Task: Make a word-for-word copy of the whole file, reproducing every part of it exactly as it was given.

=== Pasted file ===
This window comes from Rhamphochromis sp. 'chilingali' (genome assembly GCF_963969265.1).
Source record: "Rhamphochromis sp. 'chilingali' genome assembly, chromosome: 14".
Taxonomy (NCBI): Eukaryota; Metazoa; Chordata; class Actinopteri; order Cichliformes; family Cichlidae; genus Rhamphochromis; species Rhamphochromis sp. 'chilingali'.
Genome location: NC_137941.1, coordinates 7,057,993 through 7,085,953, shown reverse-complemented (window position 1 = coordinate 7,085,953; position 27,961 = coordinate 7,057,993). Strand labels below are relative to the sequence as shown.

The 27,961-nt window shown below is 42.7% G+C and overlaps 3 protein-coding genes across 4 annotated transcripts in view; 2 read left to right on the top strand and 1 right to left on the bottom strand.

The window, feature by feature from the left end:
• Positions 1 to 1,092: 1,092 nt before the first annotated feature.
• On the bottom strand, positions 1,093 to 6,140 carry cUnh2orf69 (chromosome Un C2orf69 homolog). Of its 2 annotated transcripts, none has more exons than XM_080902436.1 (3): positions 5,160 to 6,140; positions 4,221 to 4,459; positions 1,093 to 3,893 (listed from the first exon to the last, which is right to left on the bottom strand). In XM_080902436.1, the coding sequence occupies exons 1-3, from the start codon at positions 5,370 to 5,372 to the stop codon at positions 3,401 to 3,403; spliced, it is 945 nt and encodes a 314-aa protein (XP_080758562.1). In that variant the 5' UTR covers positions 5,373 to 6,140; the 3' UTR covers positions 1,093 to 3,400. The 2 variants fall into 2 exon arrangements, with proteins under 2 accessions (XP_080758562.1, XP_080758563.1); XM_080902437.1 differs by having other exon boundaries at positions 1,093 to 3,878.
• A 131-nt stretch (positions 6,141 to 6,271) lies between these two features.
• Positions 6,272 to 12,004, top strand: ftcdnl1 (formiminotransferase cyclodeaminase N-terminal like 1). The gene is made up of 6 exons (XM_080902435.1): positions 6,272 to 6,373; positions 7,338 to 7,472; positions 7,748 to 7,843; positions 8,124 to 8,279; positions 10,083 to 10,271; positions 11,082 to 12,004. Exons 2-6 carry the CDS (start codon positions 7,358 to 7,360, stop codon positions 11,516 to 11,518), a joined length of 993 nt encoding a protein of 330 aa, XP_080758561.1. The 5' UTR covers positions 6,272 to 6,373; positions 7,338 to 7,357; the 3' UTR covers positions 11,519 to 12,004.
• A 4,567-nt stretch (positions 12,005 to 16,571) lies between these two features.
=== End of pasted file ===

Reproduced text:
This window comes from Rhamphochromis sp. 'chilingali' (genome assembly GCF_963969265.1).
Source record: "Rhamphochromis sp. 'chilingali' genome assembly, chromosome: 14".
Taxonomy (NCBI): Eukaryota; Metazoa; Chordata; class Actinopteri; order Cichliformes; family Cichlidae; genus Rhamphochromis; species Rhamphochromis sp. 'chilingali'.
Genome location: NC_137941.1, coordinates 7,057,993 through 7,085,953, shown reverse-complemented (window position 1 = coordinate 7,085,953; position 27,961 = coordinate 7,057,993). Strand labels below are relative to the sequence as shown.

The 27,961-nt window shown below is 42.7% G+C and overlaps 3 protein-coding genes across 4 annotated transcripts in view; 2 read left to right on the top strand and 1 right to left on the bottom strand.

The window, feature by feature from the left end:
• Positions 1 to 1,092: 1,092 nt before the first annotated feature.
• On the bottom strand, positions 1,093 to 6,140 carry cUnh2orf69 (chromosome Un C2orf69 homolog). Of its 2 annotated transcripts, none has more exons than XM_080902436.1 (3): positions 5,160 to 6,140; positions 4,221 to 4,459; positions 1,093 to 3,893 (listed from the first exon to the last, which is right to left on the bottom strand). In XM_080902436.1, the coding sequence occupies exons 1-3, from the start codon at positions 5,370 to 5,372 to the stop codon at positions 3,401 to 3,403; spliced, it is 945 nt and encodes a 314-aa protein (XP_080758562.1). In that variant the 5' UTR covers positions 5,373 to 6,140; the 3' UTR covers positions 1,093 to 3,400. The 2 variants fall into 2 exon arrangements, with proteins under 2 accessions (XP_080758562.1, XP_080758563.1); XM_080902437.1 differs by having other exon boundaries at positions 1,093 to 3,878.
• A 131-nt stretch (positions 6,141 to 6,271) lies between these two features.
• Positions 6,272 to 12,004, top strand: ftcdnl1 (formiminotransferase cyclodeaminase N-terminal like 1). The gene is made up of 6 exons (XM_080902435.1): positions 6,272 to 6,373; positions 7,338 to 7,472; positions 7,748 to 7,843; positions 8,124 to 8,279; positions 10,083 to 10,271; positions 11,082 to 12,004. Exons 2-6 carry the CDS (start codon positions 7,358 to 7,360, stop codon positions 11,516 to 11,518), a joined length of 993 nt encoding a protein of 330 aa, XP_080758561.1. The 5' UTR covers positions 6,272 to 6,373; positions 7,338 to 7,357; the 3' UTR covers positions 11,519 to 12,004.
• A 4,567-nt stretch (positions 12,005 to 16,571) lies between these two features.